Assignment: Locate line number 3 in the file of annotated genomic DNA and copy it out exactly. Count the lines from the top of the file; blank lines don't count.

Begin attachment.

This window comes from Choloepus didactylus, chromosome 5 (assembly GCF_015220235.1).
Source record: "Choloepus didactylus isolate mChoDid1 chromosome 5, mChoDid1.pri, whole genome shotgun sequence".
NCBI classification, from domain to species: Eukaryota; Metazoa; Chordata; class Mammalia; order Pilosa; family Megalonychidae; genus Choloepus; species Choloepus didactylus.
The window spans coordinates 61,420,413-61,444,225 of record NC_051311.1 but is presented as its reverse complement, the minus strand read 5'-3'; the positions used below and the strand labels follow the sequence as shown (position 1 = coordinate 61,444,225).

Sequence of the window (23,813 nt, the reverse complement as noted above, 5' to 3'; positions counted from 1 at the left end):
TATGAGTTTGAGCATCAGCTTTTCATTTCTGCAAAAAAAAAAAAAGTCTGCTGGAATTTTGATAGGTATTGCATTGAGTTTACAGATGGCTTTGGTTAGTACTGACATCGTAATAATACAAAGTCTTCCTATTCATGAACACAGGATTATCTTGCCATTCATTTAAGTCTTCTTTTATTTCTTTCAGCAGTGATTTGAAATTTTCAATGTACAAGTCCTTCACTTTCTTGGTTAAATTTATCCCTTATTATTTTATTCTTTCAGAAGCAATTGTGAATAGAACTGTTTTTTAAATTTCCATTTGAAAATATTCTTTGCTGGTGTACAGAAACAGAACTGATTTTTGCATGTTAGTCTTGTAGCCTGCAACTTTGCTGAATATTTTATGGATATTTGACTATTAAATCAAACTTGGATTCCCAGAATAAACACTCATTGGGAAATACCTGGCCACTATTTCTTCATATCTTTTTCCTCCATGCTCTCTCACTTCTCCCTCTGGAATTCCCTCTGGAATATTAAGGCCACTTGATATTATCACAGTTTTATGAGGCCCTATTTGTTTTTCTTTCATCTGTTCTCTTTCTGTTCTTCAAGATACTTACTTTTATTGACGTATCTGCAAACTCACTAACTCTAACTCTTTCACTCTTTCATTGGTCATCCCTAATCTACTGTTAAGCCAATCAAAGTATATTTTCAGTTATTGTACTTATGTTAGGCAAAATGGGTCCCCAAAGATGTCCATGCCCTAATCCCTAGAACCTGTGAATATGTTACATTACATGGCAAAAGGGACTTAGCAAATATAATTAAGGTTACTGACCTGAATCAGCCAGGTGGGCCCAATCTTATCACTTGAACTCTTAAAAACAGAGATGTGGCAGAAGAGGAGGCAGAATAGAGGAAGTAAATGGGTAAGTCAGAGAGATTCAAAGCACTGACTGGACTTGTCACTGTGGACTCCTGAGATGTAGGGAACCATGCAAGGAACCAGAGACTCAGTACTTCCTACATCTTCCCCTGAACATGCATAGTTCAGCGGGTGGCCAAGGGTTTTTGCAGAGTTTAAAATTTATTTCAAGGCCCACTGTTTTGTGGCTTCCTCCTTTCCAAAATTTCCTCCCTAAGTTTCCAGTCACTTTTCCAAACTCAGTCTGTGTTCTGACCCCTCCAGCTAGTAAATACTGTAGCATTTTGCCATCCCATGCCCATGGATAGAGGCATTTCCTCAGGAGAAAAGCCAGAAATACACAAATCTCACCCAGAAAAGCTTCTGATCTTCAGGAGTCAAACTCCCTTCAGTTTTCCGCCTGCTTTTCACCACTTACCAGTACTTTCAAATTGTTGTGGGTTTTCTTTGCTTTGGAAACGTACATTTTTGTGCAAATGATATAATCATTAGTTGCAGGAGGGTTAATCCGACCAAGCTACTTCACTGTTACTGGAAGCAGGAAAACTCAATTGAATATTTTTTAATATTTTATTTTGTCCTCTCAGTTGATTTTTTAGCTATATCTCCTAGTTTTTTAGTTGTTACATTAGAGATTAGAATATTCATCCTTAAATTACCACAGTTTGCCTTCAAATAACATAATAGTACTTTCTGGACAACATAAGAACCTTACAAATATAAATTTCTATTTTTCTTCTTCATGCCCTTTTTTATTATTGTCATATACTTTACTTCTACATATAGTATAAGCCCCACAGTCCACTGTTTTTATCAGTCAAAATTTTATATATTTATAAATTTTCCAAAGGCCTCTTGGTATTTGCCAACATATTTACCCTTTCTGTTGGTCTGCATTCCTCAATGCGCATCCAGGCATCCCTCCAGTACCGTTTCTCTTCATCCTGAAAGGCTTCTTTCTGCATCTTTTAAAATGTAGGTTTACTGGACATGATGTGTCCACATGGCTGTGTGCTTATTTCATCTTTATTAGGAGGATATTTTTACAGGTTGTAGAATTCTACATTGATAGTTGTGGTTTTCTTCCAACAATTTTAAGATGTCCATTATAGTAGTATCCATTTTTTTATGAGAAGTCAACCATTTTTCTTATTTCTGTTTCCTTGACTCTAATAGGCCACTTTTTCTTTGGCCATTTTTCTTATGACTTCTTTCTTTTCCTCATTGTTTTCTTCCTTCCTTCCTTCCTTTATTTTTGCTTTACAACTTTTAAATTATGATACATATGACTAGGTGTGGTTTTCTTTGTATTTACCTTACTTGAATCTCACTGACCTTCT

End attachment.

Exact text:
NCBI classification, from domain to species: Eukaryota; Metazoa; Chordata; class Mammalia; order Pilosa; family Megalonychidae; genus Choloepus; species Choloepus didactylus.